the paper. The paper I have in mind was in relation to the amount of distribution of the sugar stock—sugar interests of the royalists and annexationists. It occurred to me it was very plainly an unreliable statement, not that he meant to deceive, but he was a man of prejudices.
I did not care to examine him, because I thought that I could get persons whose judgment was better than Dr. Trousseau's. I do not mean to say he was not intelligent and a very fine physician—I knew nothing against him. I must add this qualification: Learning much later on that Trousseau and other persons were with the Queen when she learned of the landing of the troops, I sought from them the effect on her mind and on the minds of those about her. For this purpose I asked Dr. Trousseau to write me his recollections of this matter.
Adjourned to meet on Saturday, the 13th instant, at 10 o'clock a. m.
Washington, D. C, Saturday, January 13, 1894.
The subcommittee met pursuant to adjournment.
Present: The Chairman (Senator Morgan) and Senator Frye.
Absent: Senators Butler, Gray, and Sherman.
SWORN STATEMENT OF COMMANDER THEODORE F. JEWELL, U. S. NAVY.
The Chairman. Were you attached to the ship Boston in January, 1893?
Mr. Jewell. No.
The Chairman. Where were you when that ship was in Honolulu?
Mr. Jewell. I was here in Washington.
The Chairman. Have you ever visited the Hawaiian Islands?
Mr. Jewell. Yes; I was there twenty years ago, when Kalakaua was elected King.
The Chairman. To what ship were you attached then?
Mr. Jewell. The Tuscarora.
The Chairman. What was your rank and duty on that ship?
Mr. Jewell. My rank in the Navy was lieutenant-commander; I was executive officer of the ship Tuscarora.
Senator Frye. Do you mean that twenty years ago you were lieutenant- commander?
Mr. Jewell. Yes.
The Chairman. How long did the Tuscarora remain at Honolulu then?
Mr. Jewell. She was there six weeks. This is to the best of my recollection.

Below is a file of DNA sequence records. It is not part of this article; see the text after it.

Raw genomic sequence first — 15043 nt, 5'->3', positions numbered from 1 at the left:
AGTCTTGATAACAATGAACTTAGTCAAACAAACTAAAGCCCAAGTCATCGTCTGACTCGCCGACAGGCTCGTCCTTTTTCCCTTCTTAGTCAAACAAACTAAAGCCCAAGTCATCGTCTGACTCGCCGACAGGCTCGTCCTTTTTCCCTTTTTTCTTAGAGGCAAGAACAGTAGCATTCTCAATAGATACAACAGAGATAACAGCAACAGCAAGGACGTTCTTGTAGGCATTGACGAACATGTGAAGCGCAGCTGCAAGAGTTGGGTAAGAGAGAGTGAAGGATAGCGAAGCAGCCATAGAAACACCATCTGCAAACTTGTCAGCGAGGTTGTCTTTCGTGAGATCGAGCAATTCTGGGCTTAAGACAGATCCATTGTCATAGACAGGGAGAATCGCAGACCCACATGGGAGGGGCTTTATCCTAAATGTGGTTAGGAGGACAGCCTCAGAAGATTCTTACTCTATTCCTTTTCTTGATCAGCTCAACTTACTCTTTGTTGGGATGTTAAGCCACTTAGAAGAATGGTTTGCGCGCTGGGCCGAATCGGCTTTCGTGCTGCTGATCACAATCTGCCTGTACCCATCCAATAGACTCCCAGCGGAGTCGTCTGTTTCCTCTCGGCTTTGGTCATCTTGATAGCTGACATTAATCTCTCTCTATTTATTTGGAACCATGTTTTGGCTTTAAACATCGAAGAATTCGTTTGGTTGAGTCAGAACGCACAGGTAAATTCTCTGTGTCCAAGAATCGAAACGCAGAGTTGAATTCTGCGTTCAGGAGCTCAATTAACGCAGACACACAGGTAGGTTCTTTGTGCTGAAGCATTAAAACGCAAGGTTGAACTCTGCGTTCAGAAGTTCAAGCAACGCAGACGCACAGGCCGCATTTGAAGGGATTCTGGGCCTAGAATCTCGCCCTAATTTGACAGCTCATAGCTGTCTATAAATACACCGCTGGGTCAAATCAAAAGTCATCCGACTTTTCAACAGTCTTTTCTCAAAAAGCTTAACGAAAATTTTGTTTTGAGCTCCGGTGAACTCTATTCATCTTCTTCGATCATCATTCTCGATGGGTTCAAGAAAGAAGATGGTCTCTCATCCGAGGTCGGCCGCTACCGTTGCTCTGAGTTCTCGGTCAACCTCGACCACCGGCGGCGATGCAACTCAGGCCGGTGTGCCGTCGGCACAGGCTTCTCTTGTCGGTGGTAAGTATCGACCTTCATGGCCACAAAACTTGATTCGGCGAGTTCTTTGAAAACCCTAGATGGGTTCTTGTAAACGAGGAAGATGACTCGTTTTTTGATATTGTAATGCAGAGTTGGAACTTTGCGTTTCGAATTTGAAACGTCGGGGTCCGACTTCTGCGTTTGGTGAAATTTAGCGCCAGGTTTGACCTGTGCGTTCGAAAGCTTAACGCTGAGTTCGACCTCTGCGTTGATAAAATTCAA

The Chairman. Did the Tuscarora get there before the election of the King, or after it had occurred?
Mr. Jewell. She arrived there the day before the death of the former King; she was there before the election of Kalakaua.
The Chairman. And during the time?
Mr. Jewell. And during the time.
The Chairman. Did you go on shore after the ship arrived in the harbor?
Mr. Jewell. I was on shore occasionally in Honolulu, but not very
much. The executive officer of a ship is usually pretty well occupied, and I was ashore only once or twice during the time we stayed there.
The Chairman. Did you attend the meeting of the legislative body that elected Kalakaua King?
Mr. Jewell. No, I did not. I was on board the ship at that time.
The Chairman. The contest at that time was between Kalakaua and Queen Emma?
Mr. Jewell. Yes.
The Chairman. Did you ascertain whether the Americans there who claimed Hawaiian denizenship, as well as those who did not, were in favor of Kalakaua or Queen Emma?
Mr. Jewell. It was the general understanding that English influence was supporting Queen Emma and that the Americans were supporting Kalakaua.
The Chairman. That was a marked fact in the situation?
Mr. Jewell. Oh, no question about it.
The Chairman. Did the Americans there, to your knowledge, take any active part in agitations, commotions, or insurrections?
Mr. Jewell. Not at all; no.
The Chairman. They stood aloof?
Mr. Jewell. The riots which occurred during Kalakaua's election were entirely among the natives. There were a number of Americans who were in the Government at that time. The minister of foreign affairs was an American.
The Chairman. Do you recollect his name?
Mr. Jewell. Charles R. Bishop was his name. But I think there was nothing in the nature of inflammatory meetings previous to this election.
The Chairman. Were troops sent on shore from the Tuscarora?
Mr. Jewell. Yes.
The Chairman. Was there any other American ship in the harbor at that time?
Mr. Jewell. Yes, the sloop Portsmouth was there, and men were landed from both ships.
The Chairman. About what number?
Mr. Jewell. I commanded the forces that were landed from the Tuscarora, perhaps 80 men, and perhaps the same number from the Portsmouth.
The Chairman. When you landed did you go armed and equipped for fighting?
Mr. Jewell. Yes.
The Chairman. Did you take rations with you?
Mr. Jewell. No; we did not take rations, but we were in close communication with the ship all the time. As a matter of fact, we did not subsist ourselves on shore.
The Chairman. On whom did you subsist?
Mr. Jewell. The Hawaiian Government.
The Chairman. Did you go ashore on the invitation of the Hawaiian Government?
Mr. Jewell. Yes; as I understand, at the request of the cabinet in the interregnum between the death of Lunalilo and the election of Kalakaua. The Government requested that men be landed if a riot should occur. It was anticipated it would happen because of the one that occurred at the election of the other King the year before. Capt. Belknap, who was in command of the Tuscarora, and who was the senior officer there, made some arrangement with Mr. Pierce, the